NY bomb suspect 'nearly escaped US' on Dubai flight
Police traced Mr Shahzad through the car's ID number and phone records
Details have emerged of how a Pakistan-born US citizen suspected of plotting to bomb New York's Times Square was arrested while trying to leave the US.
Faisal Shahzad, 30, was allowed on to a Dubai-bound plane at JFK Airport on Monday, despite being on a no-fly list.
It was only when customs agents checked passenger names 30 minutes before take-off that he was noticed and arrested.
Officials say Mr Shahzad admits his role in Saturday's failed attack. He faces terrorism and explosives charges.
These include attempting to use a weapon of mass destruction and transporting an explosive device with the intent to kill.
"It is clear that this was a terrorist plot aimed at murdering Americans in one of the busiest places in the country," said Attorney General Eric Holder.
M Ilyas Khan BBC News Mohib Banda, Pakistan
There is a sense of shock in the village of Mohib Banda near Peshawar, where Faisal Shahzad's family comes from.
Faisal Shahzad's father is a big success story for the villagers because he was a fighter pilot who rose to the position of air vice marshal in the Pakistan air force.
In general, most people don't believe that he did what he is accused of doing in New York. They say his family is too educated and well-bred.
Very few people actually know Faisal Shahzad - some haven't seen him for years, many have never met him. Those few villagers I met who did know Faisal Shahzad said they had seen changes in his personality in the past three years following his marriage. They say he grew a beard and became more withdrawn and quiet.
Mr Shahzad did not appear before a judge on Tuesday as expected to hear the charges. No reason was given for the delay.
He is alleged to have bought a car that was found loaded with an improvised bomb in Times Square.
The unexploded bomb left crucial evidence intact that detectives used to trace Mr Shahzad.
The vehicle's identity number led the police to the car's former owner, who said she had sold it to Mr Shahzad for cash without official paperwork being exchanged.
But she gave the police Mr Shahzad's mobile phone number.
Court documents allege that the pre-paid phone had also been used to call a Pennsylvania fireworks shop.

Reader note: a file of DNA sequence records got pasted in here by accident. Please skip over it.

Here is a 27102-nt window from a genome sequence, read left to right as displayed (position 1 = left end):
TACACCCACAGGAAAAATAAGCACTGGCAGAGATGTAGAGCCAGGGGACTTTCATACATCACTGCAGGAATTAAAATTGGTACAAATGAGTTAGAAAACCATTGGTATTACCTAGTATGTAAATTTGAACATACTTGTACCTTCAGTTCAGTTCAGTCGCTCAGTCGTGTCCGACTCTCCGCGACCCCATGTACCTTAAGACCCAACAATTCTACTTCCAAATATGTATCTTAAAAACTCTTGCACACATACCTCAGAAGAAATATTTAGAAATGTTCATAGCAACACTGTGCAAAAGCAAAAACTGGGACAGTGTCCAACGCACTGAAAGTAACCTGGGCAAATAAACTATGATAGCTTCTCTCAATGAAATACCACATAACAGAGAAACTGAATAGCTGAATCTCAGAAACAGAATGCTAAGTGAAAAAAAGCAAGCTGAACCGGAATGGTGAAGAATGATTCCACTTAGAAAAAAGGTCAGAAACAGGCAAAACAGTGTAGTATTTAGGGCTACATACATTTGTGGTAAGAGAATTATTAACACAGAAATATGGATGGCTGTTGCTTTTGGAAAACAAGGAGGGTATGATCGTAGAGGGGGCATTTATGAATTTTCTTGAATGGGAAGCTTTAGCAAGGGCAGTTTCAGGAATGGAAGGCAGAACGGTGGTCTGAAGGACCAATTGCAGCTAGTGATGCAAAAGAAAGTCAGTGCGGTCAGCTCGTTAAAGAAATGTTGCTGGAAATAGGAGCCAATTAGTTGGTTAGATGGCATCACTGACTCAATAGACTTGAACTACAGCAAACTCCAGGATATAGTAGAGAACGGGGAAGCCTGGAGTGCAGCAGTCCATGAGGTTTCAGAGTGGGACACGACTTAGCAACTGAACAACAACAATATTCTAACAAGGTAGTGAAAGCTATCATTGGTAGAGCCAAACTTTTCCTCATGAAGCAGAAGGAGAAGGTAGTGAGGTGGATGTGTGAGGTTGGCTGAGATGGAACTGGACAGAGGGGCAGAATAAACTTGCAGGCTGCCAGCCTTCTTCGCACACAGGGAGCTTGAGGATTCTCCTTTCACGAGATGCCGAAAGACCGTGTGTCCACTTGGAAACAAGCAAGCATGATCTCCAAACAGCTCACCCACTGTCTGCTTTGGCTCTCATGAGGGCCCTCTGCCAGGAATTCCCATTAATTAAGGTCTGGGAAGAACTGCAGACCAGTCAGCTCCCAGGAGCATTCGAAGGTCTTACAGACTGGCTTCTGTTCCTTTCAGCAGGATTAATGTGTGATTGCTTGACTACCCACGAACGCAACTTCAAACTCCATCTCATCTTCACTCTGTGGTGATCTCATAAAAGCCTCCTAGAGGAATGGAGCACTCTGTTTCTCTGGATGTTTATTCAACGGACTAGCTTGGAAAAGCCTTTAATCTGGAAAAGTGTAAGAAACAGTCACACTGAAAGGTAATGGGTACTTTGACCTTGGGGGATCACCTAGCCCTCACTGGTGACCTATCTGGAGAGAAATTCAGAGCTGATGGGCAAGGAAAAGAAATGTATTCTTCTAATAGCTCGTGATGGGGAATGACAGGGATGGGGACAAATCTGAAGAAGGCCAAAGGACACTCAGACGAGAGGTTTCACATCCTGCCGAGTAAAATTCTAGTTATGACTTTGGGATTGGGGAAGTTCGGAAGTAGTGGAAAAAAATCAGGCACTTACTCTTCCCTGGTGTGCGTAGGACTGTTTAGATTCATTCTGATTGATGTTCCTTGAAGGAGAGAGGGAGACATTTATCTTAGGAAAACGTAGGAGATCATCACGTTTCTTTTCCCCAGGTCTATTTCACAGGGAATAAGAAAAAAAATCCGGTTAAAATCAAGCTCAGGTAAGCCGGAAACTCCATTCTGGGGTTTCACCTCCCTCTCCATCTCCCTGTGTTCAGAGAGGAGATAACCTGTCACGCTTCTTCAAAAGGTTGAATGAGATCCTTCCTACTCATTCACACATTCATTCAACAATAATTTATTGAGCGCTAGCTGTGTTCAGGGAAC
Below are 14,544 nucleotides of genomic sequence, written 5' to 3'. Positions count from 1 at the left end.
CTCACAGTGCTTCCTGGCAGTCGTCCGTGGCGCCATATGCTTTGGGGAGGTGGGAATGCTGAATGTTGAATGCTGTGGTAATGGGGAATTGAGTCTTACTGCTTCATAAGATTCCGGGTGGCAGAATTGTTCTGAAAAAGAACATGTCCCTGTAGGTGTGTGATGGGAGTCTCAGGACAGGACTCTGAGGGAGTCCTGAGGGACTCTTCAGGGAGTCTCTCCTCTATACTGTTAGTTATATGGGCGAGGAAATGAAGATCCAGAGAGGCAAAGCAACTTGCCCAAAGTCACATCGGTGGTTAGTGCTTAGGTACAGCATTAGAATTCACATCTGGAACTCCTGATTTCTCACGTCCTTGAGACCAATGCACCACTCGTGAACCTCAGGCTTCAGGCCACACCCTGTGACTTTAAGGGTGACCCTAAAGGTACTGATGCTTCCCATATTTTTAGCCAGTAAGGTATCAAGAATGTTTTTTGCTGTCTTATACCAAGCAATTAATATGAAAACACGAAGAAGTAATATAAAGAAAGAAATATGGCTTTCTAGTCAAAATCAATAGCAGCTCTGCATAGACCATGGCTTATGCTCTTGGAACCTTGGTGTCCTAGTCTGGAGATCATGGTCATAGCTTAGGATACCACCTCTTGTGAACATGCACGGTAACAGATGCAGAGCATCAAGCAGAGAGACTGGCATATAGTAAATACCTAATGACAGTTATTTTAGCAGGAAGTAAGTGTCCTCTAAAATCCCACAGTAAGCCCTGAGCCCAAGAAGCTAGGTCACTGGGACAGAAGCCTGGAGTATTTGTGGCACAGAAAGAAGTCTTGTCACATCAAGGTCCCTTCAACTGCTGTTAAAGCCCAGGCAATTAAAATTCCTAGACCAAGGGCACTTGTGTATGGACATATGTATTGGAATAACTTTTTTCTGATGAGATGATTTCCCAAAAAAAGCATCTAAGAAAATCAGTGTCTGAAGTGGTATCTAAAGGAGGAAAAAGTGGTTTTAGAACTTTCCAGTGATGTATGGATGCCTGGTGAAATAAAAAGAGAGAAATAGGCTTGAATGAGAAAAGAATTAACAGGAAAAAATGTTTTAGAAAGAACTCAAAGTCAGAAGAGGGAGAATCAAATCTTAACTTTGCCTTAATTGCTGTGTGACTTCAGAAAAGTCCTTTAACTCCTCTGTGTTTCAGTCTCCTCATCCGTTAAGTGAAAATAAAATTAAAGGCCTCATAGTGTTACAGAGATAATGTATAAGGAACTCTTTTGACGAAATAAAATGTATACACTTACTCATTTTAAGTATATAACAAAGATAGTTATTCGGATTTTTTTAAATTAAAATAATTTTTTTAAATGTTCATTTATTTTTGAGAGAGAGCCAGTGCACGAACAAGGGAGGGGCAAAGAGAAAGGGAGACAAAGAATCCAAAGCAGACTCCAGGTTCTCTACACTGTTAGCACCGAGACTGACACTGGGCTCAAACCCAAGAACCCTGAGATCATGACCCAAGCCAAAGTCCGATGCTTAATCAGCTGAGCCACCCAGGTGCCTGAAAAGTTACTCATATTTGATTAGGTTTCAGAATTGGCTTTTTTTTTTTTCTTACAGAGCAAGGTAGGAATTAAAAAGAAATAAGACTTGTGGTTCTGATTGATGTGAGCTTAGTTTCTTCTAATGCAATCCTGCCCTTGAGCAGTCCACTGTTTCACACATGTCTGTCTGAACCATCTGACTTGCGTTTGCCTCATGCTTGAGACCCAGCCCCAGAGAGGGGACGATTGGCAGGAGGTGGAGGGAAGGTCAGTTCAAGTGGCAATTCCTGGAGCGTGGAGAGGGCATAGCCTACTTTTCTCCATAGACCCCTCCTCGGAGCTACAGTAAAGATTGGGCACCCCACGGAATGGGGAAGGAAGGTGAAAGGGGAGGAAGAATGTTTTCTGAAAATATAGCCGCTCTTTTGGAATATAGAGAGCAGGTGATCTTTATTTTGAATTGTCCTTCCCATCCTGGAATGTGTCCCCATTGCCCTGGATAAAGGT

Despite his name being added to the government's no-fly list on Monday, Mr Shahzad managed to buy a ticket on an Emirates flight to Dubai and made it through JFK's security checks late that evening.
He booked the ticket while on his way to the airport and paid for it with cash, police said.
Naturalised US citizen born in Pakistan
Resident of Bridgeport, Connecticut
Married - wife and two young children believed to be in Karachi
Awarded a master's in business administration from University of Bridgeport in 2005
Visited Pakistan at least eight times in recent years, according to local officials
After last-minute checks by customs agents, the flight was stopped as it taxied to the runway.
The United Arab Emirates (UAE) government issued a statement on Wednesday saying Mr Shahzad had been heading for Islamabad in Pakistan, and had been due to change planes in Dubai.
"At this time, UAE officials have no information that the suspect has ever entered or planned to enter the UAE," the statement said.
The car containing a bomb made from fertiliser, fireworks, petrol and propane gas tanks was left in Times Square on Saturday evening.
The 1993 Nissan Pathfinder was parked with its engine running and hazard lights flashing.
The bomb was discovered and dismantled before it could explode, after a street-vendor noticed smoke coming from the vehicle and alerted police.
Times Square was packed with tourists and theatregoers at the time.
US Attorney General Eric Holder: "There is a constant threat"
Officials said the bomb was crude, but could have sparked a "significant fireball" and sprayed shrapnel with enough force to kill pedestrians and knock out windows.
Investigators said the Connecticut resident implicated himself and told them he was acting alone.
But court documents stated that he admitted having attended a militant training camp in the Pakistani tribal region of Waziristan.
He apparently told investigators the plot had begun in December last year.
Amid reports of arrests in Pakistan in connection with the case, Pakistani Interior Minister Rahman Malik said some people had been "detained for questioning", but denied any arrests had been made.
"No official arrests has been made," Mr Malik told the BBC. "No official request has come from the US to launch an investigation, but we are carrying out inquiries on our own."
How Times Square bomb plotter was arrested
The trail which led to the arrest of Times Square bomb suspect began
with the discovery of a suspicious car early on Saturday evening, 1 May, close to New York's busy Times Square.
The Nissan Pathfinder was caught on cctv cameras arriving in Times
Square just before 1830 EDT. A street seller raised the alarm when he noticed the car parked with its engine running and hazard lights flashing.
Police evacuated Times Square. In the car's boot they found all the ingredients for a homemade bomb including propane gas cylinders, fireworks and two clocks, a metal gun locker containing fertiliser.
From the car's vehicle identification number, police traced the woman in Connecticut who sold the car to Faisal Shahzad (pictured). She also gave police a mobile phone number and helped identify him from photographs.
Faisal Shahzad lived in this Bridgeport building. Mobile phone records showed he made several calls to Pakistan and to a fireworks store in Pennsylvania. Court documents said he had received bomb-making training in Pakistan.
Police arrested Shahzad at 2345 EDT on Monday 3 May after he boarded a flight en route to Islamabad, Pakistan. Although his name was on a no-fly list, he had been allowed onto the plane.
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